Replacing a legend is extremely difficult, if not impossible, but that's the task facing Baker Mayfield, regardless of his protestations. To their credit, the Bucs have largely retained their most important players and should be better offensively, with a healthier line and a new offensive coordinator in Dave Canales. It's not like their attack can get much worse than it was in 2022. The question is, are the Buccaneers playing a fool's game fighting to keep their contention window open, or will Mayfield rediscover his once-thrilling level of play with his fourth team in a calendar year? If he does, they'll have a chance to win a division that's there for the taking. If not, a reset might be in order.


BURNING QUESTION: What is Arizona's ceiling in 2023?

The Cardinals were an absolute disappointment in 2022. A new regime is now in power, but a ton of uncertainty remains. When will QB Kyler Murray be back? Management has repeatedly indicated it is ready to keep receiver DeAndre Hopkins, but one aggressive trade offer could change that. With former Eagles defensive coordinator Jonathan Gannon taking over as head coach, will the Cardinals shift to a defensive-leaning approach? J.J. Watt's retirement and the departures of Byron Murphy and Zach Allen in free agency left just three notable names on that side of the ball: Budda Baker, Isaiah Simmons and Zaven Collins. Defense seems to be where Arizona should focus its resources, at least initially, following on the additions of Kyzir White, Rashad Fenton and L.J. Collier. This team could be good enough to contend in the division but is also no sure thing. Based on what's transpired so far this offseason, it's difficult to project whether the Cardinals will be in full rebuild mode or trying to compete come the fall.

BURNING QUESTION: Will the Rams draft well enough to spark a quick turnaround?

After years of spending lavishly and leveraging all of their buying power in (successful) pursuit of a title, the Rams needed to regroup. The bank was empty and required an injection of capital, prompting them to trade away Jalen Ramsey, let Bobby Wagner walk back to Seattle and otherwise largely stand pat. The offseason has been such a departure from the past half-decade, it prompted COO Kevin Demoff to write a letter to season-ticket holders explaining the team's temporary (?) change in approach. With 11 picks in hand, including the third-rounder netted from the Dolphins in the Ramsey deal, GM Les Snead has the draft power to improve the roster with a youth infusion, but he needs to spend those selections wisely. Doing so could set the Rams back on the path to contention, even if they don't return to "all-in" status overnight.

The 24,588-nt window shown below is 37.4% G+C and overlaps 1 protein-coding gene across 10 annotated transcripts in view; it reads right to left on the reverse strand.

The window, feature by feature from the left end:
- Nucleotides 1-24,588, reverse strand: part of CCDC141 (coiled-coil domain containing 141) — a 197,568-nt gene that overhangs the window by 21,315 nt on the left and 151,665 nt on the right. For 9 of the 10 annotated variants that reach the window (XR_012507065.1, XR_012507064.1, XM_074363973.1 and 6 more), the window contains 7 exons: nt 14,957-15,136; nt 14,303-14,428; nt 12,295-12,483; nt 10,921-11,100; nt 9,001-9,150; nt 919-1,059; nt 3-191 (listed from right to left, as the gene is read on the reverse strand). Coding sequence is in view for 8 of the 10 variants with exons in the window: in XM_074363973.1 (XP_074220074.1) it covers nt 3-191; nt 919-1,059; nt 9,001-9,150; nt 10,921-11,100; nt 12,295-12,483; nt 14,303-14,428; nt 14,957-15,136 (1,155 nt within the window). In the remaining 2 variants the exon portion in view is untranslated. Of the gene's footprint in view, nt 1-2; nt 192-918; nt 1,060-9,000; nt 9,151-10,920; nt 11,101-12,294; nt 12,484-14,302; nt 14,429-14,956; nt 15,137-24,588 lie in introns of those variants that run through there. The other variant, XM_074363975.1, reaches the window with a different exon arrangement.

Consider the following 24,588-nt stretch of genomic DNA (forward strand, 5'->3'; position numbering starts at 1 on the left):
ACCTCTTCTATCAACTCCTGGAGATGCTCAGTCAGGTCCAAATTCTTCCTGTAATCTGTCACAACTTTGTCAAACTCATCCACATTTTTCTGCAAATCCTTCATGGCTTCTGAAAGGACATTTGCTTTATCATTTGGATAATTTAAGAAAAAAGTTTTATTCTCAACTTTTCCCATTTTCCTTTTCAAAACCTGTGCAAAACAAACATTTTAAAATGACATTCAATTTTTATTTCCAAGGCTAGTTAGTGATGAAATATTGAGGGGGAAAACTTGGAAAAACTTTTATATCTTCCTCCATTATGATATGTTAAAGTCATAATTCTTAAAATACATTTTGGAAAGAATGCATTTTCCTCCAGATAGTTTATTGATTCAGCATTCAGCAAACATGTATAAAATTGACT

BURNING QUESTION: Will the 49ers' non-QB moves keep them among the contenders?

While we still might not know whether Brock Purdy (recovering from UCL surgery), Trey Lance or Sam Darnold will be the Niners' QB to start the season, we can mercifully stop speculating about how Jimmy Garoppolo fits in the picture, with Garoppolo signing in Las Vegas. But we shouldn't overlook the many non-QB changes to the roster. First, the good news: San Francisco landed a whopper of a defensive force in Javon Hargrave, who will bring a brand of forceful interior play that has been largely missing since the 49ers sent DeForest Buckner to Indianapolis. The Niners also restocked at a few other positions, adding Clelin Ferrell as a depth option to replace Samson Ebukam and inking Isaiah Oliver and Myles Hartsfield to stem the tide of departures in the defensive backfield. With 11 picks at their disposal, Kyle Shanahan and John Lynch can improve this roster further. And if we've learned anything from this regime, they're more likely than not to make it all work, even if a few significant names have skipped town.

BURNING QUESTION: Can the Seahawks ride their momentum from 2022 toward greater heights?

Pete Carroll did one heck of a job with his team last season, leading the Seahawks to the playoffs despite almost everyone (myself included) picking them to finish last in the NFC West. Much of the credit is due to veteran QB Geno Smith, who was paid accordingly this offseason and is facing heightened expectations for the first time since he was a youngster with the Jets. Fresh off their 2022 success, a handful of notable additions were enticed to head to the Pacific Northwest and will be expected to contribute instantly. Count Devin Bush, Dre'Mont Jones, Julian Love, Jarran Reed and Bobby Wagner (with the latter two making homecomings) among that group. Seattle has the framework of a team that can seriously contend for the division and beyond -- as long as Smith performs as he did in 2022. All they need to do is stay healthy and harness the same energy that landed them in Super Wild Card Weekend last season.

Follow Nick Shook on Twitter.